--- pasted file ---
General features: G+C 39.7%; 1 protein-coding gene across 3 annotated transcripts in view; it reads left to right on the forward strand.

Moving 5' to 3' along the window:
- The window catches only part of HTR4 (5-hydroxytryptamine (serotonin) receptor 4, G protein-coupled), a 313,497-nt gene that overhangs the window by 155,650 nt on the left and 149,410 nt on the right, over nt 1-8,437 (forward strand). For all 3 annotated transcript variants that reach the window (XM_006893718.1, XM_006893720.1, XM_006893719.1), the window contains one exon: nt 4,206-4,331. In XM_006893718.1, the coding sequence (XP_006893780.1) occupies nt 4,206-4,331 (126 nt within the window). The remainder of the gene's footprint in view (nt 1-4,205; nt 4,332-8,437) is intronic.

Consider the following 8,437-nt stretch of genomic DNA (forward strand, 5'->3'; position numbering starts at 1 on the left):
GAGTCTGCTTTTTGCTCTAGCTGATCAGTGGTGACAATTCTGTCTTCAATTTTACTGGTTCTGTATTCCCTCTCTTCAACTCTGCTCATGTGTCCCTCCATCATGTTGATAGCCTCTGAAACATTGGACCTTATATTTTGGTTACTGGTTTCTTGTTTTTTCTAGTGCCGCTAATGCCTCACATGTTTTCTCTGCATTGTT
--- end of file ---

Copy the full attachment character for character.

General features: G+C 39.7%; 1 protein-coding gene across 3 annotated transcripts in view; it reads left to right on the forward strand.

Moving 5' to 3' along the window:
- The window catches only part of HTR4 (5-hydroxytryptamine (serotonin) receptor 4, G protein-coupled), a 313,497-nt gene that overhangs the window by 155,650 nt on the left and 149,410 nt on the right, over nt 1-8,437 (forward strand). For all 3 annotated transcript variants that reach the window (XM_006893718.1, XM_006893720.1, XM_006893719.1), the window contains one exon: nt 4,206-4,331. In XM_006893718.1, the coding sequence (XP_006893780.1) occupies nt 4,206-4,331 (126 nt within the window). The remainder of the gene's footprint in view (nt 1-4,205; nt 4,332-8,437) is intronic.

Consider the following 8,437-nt stretch of genomic DNA (forward strand, 5'->3'; position numbering starts at 1 on the left):
GAGTCTGCTTTTTGCTCTAGCTGATCAGTGGTGACAATTCTGTCTTCAATTTTACTGGTTCTGTATTCCCTCTCTTCAACTCTGCTCATGTGTCCCTCCATCATGTTGATAGCCTCTGAAACATTGGACCTTATATTTTGGTTACTGGTTTCTTGTTTTTTCTAGTGCCGCTAATGCCTCACATGTTTTCTCTGCATTGTT